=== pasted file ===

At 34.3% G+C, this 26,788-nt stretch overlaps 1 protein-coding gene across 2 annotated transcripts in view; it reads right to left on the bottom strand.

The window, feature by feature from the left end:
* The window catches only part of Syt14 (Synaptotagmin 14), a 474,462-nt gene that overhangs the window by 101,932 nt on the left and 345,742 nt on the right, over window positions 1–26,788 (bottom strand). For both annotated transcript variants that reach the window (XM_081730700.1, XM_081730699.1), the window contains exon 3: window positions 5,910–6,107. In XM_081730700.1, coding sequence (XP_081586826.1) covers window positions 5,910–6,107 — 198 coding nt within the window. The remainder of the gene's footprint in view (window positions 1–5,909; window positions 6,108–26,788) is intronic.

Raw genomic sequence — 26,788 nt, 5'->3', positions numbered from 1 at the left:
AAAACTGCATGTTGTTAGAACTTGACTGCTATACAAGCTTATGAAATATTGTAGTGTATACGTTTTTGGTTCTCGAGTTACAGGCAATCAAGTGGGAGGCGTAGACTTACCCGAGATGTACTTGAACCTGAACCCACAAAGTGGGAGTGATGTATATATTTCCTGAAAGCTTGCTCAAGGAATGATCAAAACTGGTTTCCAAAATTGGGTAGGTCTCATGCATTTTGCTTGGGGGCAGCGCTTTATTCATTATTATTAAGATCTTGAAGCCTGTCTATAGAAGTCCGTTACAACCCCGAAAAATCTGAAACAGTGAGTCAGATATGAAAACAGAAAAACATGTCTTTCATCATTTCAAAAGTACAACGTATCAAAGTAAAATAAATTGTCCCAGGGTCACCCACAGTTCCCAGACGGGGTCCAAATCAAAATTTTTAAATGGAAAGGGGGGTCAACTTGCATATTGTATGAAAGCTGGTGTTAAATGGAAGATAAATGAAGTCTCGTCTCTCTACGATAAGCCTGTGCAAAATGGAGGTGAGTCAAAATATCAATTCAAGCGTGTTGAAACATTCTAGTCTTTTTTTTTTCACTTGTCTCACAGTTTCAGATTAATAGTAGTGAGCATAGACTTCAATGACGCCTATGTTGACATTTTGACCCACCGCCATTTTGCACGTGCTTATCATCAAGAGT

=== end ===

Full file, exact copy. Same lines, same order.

At 34.3% G+C, this 26,788-nt stretch overlaps 1 protein-coding gene across 2 annotated transcripts in view; it reads right to left on the bottom strand.

The window, feature by feature from the left end:
* The window catches only part of Syt14 (Synaptotagmin 14), a 474,462-nt gene that overhangs the window by 101,932 nt on the left and 345,742 nt on the right, over window positions 1–26,788 (bottom strand). For both annotated transcript variants that reach the window (XM_081730700.1, XM_081730699.1), the window contains exon 3: window positions 5,910–6,107. In XM_081730700.1, coding sequence (XP_081586826.1) covers window positions 5,910–6,107 — 198 coding nt within the window. The remainder of the gene's footprint in view (window positions 1–5,909; window positions 6,108–26,788) is intronic.

Raw genomic sequence — 26,788 nt, 5'->3', positions numbered from 1 at the left:
AAAACTGCATGTTGTTAGAACTTGACTGCTATACAAGCTTATGAAATATTGTAGTGTATACGTTTTTGGTTCTCGAGTTACAGGCAATCAAGTGGGAGGCGTAGACTTACCCGAGATGTACTTGAACCTGAACCCACAAAGTGGGAGTGATGTATATATTTCCTGAAAGCTTGCTCAAGGAATGATCAAAACTGGTTTCCAAAATTGGGTAGGTCTCATGCATTTTGCTTGGGGGCAGCGCTTTATTCATTATTATTAAGATCTTGAAGCCTGTCTATAGAAGTCCGTTACAACCCCGAAAAATCTGAAACAGTGAGTCAGATATGAAAACAGAAAAACATGTCTTTCATCATTTCAAAAGTACAACGTATCAAAGTAAAATAAATTGTCCCAGGGTCACCCACAGTTCCCAGACGGGGTCCAAATCAAAATTTTTAAATGGAAAGGGGGGTCAACTTGCATATTGTATGAAAGCTGGTGTTAAATGGAAGATAAATGAAGTCTCGTCTCTCTACGATAAGCCTGTGCAAAATGGAGGTGAGTCAAAATATCAATTCAAGCGTGTTGAAACATTCTAGTCTTTTTTTTTTCACTTGTCTCACAGTTTCAGATTAATAGTAGTGAGCATAGACTTCAATGACGCCTATGTTGACATTTTGACCCACCGCCATTTTGCACGTGCTTATCATCAAGAGT